Chris Huhne, the Energy Secretary, has been fuming at reports that his flagship policy, the Electricity Market Reform (EMR) White Paper, will lead to the highest bills in Europe. "Absolute nonsense", these figures are based on "rubbish" information, he claims.
But the White Paper, released on Tuesday, will certainly lead to at least a short-term increase in electricity prices. Already rocked by a series of price hikes, such as British Gas's announcement of an 18 per cent surge in bills earlier this month, cash-strapped consumers can be forgiven for feeling at the mercy of the avarice of big utilities.
However, reform is vital if bills are to ever remain stable. For too long, utilities have not had the proper incentives to invest in low-carbon electricity-producing technologies, from solar power to nuclear.
The result, as fossil fuel prices keep soaring, and the availability of alternative sources of electricity generation remains limited, is that the utilities charge ever more and the environmental impact increases.
The EMR has four key proposals. First, it reiterates a commitment by the Government to a "carbon price floor", whereby an amount is charged for the amount of carbon produced which pushes utilities towards cleaner power generation.
Second, there is an emissions performance standard that limits the amount of carbon produced to 450g per tonne, which effectively rules out coal stations in the coming years.
Then, there are contracts for difference, which means that utilities are paid by or have to pay a central agency if electricity prices fall below or above a certain price index. This, it is hoped, will help to stabilise electricity prices.
Finally, there is a capacity mechanism, which will ensure that there is always enough electricity available to the utilities to avoid blackouts.
There are then a series of carrots and sticks to move utility companies to cleaner technologies. But, this, involves an estimated £110bn of investment, which the consumer will have to pay for over the coming years.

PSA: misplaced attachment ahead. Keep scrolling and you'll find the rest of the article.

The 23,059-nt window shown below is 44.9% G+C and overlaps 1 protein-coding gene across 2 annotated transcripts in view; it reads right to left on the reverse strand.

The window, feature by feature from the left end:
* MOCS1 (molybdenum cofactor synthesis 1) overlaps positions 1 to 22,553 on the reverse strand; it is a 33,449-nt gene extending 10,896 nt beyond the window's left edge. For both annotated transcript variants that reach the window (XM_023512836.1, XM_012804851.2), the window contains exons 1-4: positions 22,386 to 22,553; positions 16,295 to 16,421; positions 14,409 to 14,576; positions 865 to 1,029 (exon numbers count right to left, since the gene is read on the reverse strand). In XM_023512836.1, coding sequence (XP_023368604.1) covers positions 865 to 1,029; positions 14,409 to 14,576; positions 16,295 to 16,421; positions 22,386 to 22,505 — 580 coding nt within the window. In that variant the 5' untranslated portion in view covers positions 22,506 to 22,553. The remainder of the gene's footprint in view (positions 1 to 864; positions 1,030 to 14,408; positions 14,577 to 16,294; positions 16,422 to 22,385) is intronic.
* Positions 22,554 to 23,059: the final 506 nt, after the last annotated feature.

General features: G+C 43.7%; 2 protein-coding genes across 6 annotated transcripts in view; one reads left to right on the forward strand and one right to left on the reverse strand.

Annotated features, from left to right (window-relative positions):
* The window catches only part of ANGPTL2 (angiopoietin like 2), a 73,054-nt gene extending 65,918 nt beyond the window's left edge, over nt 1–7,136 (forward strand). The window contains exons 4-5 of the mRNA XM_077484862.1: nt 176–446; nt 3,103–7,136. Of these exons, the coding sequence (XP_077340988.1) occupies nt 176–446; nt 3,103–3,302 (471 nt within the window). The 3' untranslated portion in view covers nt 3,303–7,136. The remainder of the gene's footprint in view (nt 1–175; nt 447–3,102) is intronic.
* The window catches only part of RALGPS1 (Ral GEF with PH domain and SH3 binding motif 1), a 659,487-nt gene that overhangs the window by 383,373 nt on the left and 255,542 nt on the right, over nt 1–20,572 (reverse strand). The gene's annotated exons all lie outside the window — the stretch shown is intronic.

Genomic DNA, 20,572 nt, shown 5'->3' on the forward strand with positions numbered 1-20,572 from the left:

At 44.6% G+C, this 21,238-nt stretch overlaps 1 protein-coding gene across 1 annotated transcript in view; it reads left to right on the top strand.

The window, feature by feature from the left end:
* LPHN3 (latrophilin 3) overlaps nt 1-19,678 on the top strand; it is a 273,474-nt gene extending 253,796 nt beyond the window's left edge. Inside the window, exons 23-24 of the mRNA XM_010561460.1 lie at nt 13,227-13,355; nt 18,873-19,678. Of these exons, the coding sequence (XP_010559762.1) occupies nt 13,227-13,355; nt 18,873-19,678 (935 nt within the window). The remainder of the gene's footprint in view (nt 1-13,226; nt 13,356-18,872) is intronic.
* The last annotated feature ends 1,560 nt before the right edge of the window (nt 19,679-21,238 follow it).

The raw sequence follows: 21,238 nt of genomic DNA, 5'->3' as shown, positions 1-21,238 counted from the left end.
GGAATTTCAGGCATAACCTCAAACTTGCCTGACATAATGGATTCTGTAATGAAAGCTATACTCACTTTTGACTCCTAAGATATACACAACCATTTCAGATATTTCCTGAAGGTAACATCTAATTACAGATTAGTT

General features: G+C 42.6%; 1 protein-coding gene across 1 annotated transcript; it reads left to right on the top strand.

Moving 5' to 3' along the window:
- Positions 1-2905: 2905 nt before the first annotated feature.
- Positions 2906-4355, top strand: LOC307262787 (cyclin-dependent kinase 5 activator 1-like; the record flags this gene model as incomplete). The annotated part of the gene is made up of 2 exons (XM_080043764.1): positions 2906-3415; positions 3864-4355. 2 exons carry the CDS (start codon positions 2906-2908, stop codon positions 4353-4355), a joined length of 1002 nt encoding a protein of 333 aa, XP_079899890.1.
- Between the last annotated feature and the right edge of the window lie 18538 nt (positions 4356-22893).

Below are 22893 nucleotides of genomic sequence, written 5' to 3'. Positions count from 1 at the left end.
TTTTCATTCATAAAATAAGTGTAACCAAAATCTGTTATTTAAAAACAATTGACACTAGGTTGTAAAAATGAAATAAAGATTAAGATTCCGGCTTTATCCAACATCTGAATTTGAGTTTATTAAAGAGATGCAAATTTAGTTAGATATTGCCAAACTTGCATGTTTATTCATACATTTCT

The pay-off is that once this initial spike is overcome, electricity generation should become cheaper as companies understand how to get the best out of what should already be relatively inexpensive fuel sources.
Huhne's team has estimated that all this should only lead to a 1 per cent rise in bills, while by 2030 the typical customer will be paying £40 less than if the current system were in place.
A Whitehall source agrees that bills are sure to be lower than under the status quo some time in the 2020s. However, the source points out that to achieve Huhne's claims, the Government has to get right the mix of low-carbon fuels that are used to achieve those figures.
"We can't afford hare-brained schemes," he argues. This means an emphasis on nuclear, which is a proven source of fuel in which energy companies have enough experience to find ways to drive down costs, rather than currently less efficient systems such as wind power.
The emissions standard will almost certainly see coal die out over the next two to three years. Although not applied retrospectively – as the Norton Rose legal group points out it is important for investors that they are not hit on existing projects, so that they feel secure ploughing their billions into a new wave of power stations – it means no new ones will be built.
The price floor will inevitably make existing production unaffordable, though, and the Government will have to find ways of encouraging utilities not to suddenly close down coal stations. An industry source claims government officials are cooking up a plan that will encourage a gradual, rather than sudden, transition from coal.
The UK could find itself in the midst of a power shortage many years before it had built a low-carbon electricity market if coal stations packed up overnight.